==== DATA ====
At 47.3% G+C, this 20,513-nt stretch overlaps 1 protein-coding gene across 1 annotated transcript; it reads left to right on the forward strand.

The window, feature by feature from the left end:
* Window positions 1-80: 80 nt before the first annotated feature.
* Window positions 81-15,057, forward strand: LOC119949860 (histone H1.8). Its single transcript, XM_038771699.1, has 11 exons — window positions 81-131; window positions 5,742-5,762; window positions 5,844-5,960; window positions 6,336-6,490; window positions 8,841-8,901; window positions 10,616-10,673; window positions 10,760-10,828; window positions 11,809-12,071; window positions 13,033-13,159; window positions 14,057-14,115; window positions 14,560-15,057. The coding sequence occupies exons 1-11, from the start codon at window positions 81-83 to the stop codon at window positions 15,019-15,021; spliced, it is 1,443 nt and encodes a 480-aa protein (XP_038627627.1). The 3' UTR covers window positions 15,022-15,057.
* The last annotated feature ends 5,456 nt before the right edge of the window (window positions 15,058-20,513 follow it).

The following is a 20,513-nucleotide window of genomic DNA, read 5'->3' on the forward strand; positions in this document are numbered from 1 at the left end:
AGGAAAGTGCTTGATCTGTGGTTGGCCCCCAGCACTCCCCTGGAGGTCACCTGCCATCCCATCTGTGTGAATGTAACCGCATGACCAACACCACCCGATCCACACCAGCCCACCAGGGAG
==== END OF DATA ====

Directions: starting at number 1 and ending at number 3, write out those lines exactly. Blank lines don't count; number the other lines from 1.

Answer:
At 47.3% G+C, this 20,513-nt stretch overlaps 1 protein-coding gene across 1 annotated transcript; it reads left to right on the forward strand.

The window, feature by feature from the left end:
* Window positions 1-80: 80 nt before the first annotated feature.